Transmit beamforming is used to steer radiated power towards a receiver of interest and to limit interference to unintended receivers, thereby facilitating coexistence. Transmit beamforming requires accurate channel state information (CSI) at the transmitter, which is often difficult to acquire, particularly in cognitive underlay settings, where the primary receiver cannot be expected to cooperate with the secondary system to enable it to learn the secondary to primary crosstalk channel. This paper considers cases where it is not realistic to assume channel reciprocity, or that the receivers are capable of accurate CSI estimation and feedback - because they are legacy systems, or have limited computation/energy resources. Transmit beamforming from binary and infrequent CSI is first considered for an isolated link. An online beamforming and learning algorithm is developed using the analytic center cutting plane method and is shown to asymptotically attain optimal performance. A robust maximum-likelihood formulation is next developed to handle feedback errors and correlation drift. The setup is then generalized to a cognitive underlay setting, also exploiting the standard acknowledgement/negative-acknowledgement feedback on the reverse primary link. This is the first solution to jointly tackle secondary signal-to-noise ratio maximization and primary interference mitigation from only rudimentary CSI, without assuming channel reciprocity.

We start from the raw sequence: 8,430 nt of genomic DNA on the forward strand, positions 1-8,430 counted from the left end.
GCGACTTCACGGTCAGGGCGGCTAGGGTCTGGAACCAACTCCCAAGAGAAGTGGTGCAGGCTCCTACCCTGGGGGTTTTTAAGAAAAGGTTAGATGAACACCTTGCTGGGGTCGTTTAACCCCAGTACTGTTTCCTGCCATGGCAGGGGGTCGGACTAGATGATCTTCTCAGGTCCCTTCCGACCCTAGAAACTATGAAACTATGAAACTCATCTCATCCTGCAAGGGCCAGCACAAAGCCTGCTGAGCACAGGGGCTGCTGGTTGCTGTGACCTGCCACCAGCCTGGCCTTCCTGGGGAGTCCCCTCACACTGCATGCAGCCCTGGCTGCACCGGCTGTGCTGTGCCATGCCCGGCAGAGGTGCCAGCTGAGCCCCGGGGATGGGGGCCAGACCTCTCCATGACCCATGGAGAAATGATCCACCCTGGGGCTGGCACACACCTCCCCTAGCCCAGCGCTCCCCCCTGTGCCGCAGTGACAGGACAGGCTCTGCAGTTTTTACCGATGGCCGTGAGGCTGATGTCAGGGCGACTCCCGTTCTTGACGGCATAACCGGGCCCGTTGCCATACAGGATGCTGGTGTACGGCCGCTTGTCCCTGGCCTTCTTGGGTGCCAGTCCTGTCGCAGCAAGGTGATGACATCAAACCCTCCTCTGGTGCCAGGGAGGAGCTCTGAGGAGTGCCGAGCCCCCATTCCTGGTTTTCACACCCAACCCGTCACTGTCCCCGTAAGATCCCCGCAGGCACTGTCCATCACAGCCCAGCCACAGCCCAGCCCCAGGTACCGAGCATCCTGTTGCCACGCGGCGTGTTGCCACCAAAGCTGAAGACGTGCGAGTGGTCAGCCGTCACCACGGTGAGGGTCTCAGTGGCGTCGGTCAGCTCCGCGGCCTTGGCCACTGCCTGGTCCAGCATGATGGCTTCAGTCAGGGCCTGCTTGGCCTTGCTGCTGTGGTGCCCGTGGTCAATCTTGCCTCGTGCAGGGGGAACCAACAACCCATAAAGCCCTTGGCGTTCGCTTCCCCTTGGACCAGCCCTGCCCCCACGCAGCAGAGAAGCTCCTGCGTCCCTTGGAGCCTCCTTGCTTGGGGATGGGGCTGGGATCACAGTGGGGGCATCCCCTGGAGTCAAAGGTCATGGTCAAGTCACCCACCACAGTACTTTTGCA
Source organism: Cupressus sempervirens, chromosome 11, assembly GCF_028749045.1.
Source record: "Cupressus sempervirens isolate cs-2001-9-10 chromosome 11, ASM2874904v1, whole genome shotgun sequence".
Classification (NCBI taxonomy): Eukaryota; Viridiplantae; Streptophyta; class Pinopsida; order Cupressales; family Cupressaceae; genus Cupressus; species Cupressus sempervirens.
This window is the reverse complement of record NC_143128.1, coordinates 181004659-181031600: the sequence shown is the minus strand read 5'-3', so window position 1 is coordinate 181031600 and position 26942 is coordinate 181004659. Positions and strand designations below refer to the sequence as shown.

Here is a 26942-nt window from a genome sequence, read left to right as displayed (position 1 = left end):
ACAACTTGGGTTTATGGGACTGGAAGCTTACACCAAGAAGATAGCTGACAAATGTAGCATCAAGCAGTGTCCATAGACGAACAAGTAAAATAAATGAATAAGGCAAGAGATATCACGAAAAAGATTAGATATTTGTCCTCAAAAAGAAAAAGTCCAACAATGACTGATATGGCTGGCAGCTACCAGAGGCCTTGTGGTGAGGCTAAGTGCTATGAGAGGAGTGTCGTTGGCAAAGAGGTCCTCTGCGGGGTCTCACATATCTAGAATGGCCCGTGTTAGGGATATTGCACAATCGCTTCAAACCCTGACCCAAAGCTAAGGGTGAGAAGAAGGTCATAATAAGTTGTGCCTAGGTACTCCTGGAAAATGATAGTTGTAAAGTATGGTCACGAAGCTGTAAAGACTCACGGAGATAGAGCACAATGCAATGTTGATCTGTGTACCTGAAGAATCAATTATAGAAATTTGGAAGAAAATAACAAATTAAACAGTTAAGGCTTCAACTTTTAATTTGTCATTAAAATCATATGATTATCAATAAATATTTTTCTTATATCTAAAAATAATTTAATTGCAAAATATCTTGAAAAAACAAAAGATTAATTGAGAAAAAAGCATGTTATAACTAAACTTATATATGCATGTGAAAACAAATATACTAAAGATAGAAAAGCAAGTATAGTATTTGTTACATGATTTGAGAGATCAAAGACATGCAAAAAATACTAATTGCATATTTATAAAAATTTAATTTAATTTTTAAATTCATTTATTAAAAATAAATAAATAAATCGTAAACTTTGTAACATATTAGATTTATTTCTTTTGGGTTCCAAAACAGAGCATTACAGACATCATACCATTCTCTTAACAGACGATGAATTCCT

Bibliographical notePublisher Copyright:
© 2015 IEEE.
- Transmit beamforming
- cognitive radio network underlay
- cutting plane method
- maximum likelihood
- online learning
- spatial channel correlation